Notice, however, the condition for such transformation. To prove or show forth “that good, and acceptable, and perfect, will of God,” a believer, by God’s merciful enabling, presents his/her body as “a living sacrifice, holy, acceptable unto God.” In other words one is giving oneself over to the service of God instead of self. Such a mindset, putting God’s will before his own and consistently seeking to follow Jesus will bring the kind of brain change that is pleasing to God.
In contrast, people can use ideas for changing the brain to enforce self-will. Our brains may be altered somewhat by every decision we make, every thought we have, and everything we do. But there must be constant renewal from self seeking to God pleasing. Another verse that emphasizes the renewing of the mind from the old self-seeking ways to the new life in Christ is Ephesians 4:22-24, which tells us to “put off concerning the former conversation the old man, which is corrupt according to the deceitful lusts; and be renewed in the spirit of your mind; and that ye put on the new man, which after God is created in righteousness and true holiness.”
Numerous passages in Scripture instruct believers how to think and act (i.e., change the brain), such as Philippians 4:6-8.

Be careful for nothing; but in every thing by prayer and supplication with thanksgiving let your requests be made known unto God. And the peace of God, which passeth all understanding, shall keep your hearts and minds through Christ Jesus. Finally, brethren, whatsoever things are true, whatsoever things are honest, whatsoever things are just, whatsoever things are pure, whatsoever things are lovely, whatsoever things are of good report; if there be any virtue, and if there be any praise, think on these things.

When problems, challenges and trials come along, the flesh drives us to fret and worry. Problems captivate the mind and even in prayer the mind returns to the problem. How might focusing on problems change the brain? In contrast,, when the believer continues to turn back to God in “prayer and supplication with thanksgiving” he is training his brain to form spiritual pathways according to the new life given by Christ.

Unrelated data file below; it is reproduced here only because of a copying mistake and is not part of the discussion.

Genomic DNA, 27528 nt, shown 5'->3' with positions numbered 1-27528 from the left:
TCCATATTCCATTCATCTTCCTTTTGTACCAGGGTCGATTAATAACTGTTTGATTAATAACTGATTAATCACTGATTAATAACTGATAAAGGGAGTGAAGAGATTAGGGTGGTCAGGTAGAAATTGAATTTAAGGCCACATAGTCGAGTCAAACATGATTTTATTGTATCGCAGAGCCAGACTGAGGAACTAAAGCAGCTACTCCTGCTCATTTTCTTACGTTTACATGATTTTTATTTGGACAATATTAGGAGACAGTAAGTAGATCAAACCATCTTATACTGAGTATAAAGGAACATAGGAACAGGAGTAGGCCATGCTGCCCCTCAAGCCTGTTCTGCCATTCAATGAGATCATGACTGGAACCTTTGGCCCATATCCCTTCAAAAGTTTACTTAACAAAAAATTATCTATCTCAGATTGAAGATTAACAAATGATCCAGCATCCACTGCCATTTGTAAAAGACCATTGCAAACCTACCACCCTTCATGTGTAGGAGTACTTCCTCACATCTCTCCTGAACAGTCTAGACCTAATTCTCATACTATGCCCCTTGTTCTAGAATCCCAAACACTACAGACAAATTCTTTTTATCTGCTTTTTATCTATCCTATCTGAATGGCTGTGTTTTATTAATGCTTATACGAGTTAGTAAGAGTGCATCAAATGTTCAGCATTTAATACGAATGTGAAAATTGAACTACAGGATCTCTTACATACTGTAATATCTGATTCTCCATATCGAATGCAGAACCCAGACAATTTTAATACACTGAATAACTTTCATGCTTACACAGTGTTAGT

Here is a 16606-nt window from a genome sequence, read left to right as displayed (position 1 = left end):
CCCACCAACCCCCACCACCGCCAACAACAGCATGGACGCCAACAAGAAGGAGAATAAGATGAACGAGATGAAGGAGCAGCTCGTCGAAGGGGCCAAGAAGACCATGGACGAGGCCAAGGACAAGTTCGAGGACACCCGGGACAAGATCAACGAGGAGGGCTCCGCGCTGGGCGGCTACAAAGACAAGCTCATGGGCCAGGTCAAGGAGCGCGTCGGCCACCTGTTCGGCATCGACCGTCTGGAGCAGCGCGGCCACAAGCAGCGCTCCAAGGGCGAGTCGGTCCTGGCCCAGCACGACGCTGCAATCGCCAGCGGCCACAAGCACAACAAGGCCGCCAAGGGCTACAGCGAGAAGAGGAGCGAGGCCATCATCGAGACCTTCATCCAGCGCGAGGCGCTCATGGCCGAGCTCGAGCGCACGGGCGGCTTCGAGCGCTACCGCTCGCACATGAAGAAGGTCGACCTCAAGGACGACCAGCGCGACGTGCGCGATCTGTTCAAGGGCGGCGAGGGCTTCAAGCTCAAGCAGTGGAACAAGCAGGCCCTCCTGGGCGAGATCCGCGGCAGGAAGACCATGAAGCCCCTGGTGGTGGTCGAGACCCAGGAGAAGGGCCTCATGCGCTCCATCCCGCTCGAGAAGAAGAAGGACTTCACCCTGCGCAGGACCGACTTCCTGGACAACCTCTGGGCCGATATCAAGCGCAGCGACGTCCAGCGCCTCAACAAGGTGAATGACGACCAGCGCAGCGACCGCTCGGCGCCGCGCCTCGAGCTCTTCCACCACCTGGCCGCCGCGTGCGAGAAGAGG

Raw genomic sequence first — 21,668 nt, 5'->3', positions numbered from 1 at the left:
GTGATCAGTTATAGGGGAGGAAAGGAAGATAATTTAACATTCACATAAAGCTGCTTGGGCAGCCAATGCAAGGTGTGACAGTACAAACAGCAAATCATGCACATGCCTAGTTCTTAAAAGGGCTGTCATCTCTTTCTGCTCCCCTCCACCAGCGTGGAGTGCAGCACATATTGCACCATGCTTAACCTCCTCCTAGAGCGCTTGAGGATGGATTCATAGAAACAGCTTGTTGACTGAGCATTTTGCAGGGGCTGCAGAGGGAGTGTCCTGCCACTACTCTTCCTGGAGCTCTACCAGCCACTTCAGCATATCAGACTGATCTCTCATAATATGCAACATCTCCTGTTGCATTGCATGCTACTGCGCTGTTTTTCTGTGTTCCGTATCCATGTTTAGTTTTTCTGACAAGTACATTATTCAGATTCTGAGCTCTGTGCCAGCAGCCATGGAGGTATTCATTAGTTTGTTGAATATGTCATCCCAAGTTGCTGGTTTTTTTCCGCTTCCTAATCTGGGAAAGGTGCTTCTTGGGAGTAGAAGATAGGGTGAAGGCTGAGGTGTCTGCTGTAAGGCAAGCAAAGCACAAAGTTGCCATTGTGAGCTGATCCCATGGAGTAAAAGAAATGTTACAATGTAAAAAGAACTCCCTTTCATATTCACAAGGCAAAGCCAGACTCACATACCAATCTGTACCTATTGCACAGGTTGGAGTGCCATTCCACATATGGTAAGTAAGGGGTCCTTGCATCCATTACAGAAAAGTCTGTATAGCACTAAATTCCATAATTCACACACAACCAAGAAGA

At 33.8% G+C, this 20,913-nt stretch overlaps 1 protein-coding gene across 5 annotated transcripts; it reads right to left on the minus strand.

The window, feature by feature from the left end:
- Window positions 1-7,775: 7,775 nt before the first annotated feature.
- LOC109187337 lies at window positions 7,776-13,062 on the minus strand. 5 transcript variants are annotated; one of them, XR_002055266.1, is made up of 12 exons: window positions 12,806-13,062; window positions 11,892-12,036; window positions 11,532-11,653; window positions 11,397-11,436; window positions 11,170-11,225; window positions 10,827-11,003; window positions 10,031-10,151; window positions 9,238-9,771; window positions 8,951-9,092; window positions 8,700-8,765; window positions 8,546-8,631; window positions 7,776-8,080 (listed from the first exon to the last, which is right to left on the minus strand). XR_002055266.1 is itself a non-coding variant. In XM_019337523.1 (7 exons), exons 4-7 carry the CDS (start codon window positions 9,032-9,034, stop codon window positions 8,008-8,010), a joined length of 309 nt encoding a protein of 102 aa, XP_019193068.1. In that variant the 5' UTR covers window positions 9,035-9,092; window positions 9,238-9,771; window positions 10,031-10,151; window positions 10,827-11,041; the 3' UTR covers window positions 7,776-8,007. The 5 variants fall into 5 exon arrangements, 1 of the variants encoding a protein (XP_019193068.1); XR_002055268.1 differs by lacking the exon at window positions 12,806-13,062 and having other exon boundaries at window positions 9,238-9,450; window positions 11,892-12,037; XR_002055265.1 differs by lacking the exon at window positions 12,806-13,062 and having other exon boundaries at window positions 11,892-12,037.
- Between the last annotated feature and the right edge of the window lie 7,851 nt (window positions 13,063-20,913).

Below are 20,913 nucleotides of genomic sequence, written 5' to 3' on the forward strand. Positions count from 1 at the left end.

While neuroscience may promise much to the world regarding the brain, we must remember that the brain is part of our physical body, in which sin resides and which, unless the Lord returns before we die, will be “sown in corruption”:

It is sown in corruption; it is raised in incorruption: It is sown in dishonour; it is raised in glory: it is sown in weakness; it is raised in power: It is sown a natural body; it is raised a spiritual body. There is a natural body, and there is a spiritual body” (1 Cor. 15:42-44).

Believers have a greater goal than simply changing their brain. They have been born again with the very life of Christ in them. They have the calling and the opportunity to reflect Christ in all they think, say, and do. While they may consider the good brain-change results of right thinking, acting, and doing, they have a higher goal: to reflect Christ now and then later in the future to see him face to face. So rather than consciously trying to change our brains, let’s behold Christ, to be changed into His image (2 Cor. 3:18) and eagerly look forward to that day when we will see Him as He is:

Behold, what manner of love the Father hath bestowed upon us, that we should be called the sons of God: therefore the world knoweth us not, because it knew him not. Beloved, now are we the sons of God, and it doth not yet appear what we shall be: but we know that, when he shall appear, we shall be like him; for we shall see him as he is. And every man that hath this hope in him purifieth himself, even as he is pure (1 John 3:1-3).

Whether or not our thoughts, words, and actions repeated over time do change our brains according to the mechanism of neuroplasticity and whether or not we can make it happen, we can nevertheless be confident in the Word of God regarding spiritual growth. As we daily, moment by moment, love God and others and trust and obey His Word in our thoughts, words, and actions, we will continue to be changed into His likeness in the very essence of who we are in Christ.



2 “Behavior therapy may help alter some disorders in brain,” Santa Barbara News-Press, September 16, 1992, p. A-3.

3 Rafael Yuste and George M. Church, “The New Century of the Brain, Scientific American, Vol. 310, No. 3, March 2014, p. 40.

(PsychoHeresy Awareness Letter, May-June 2015, Vol. 23, No. 3)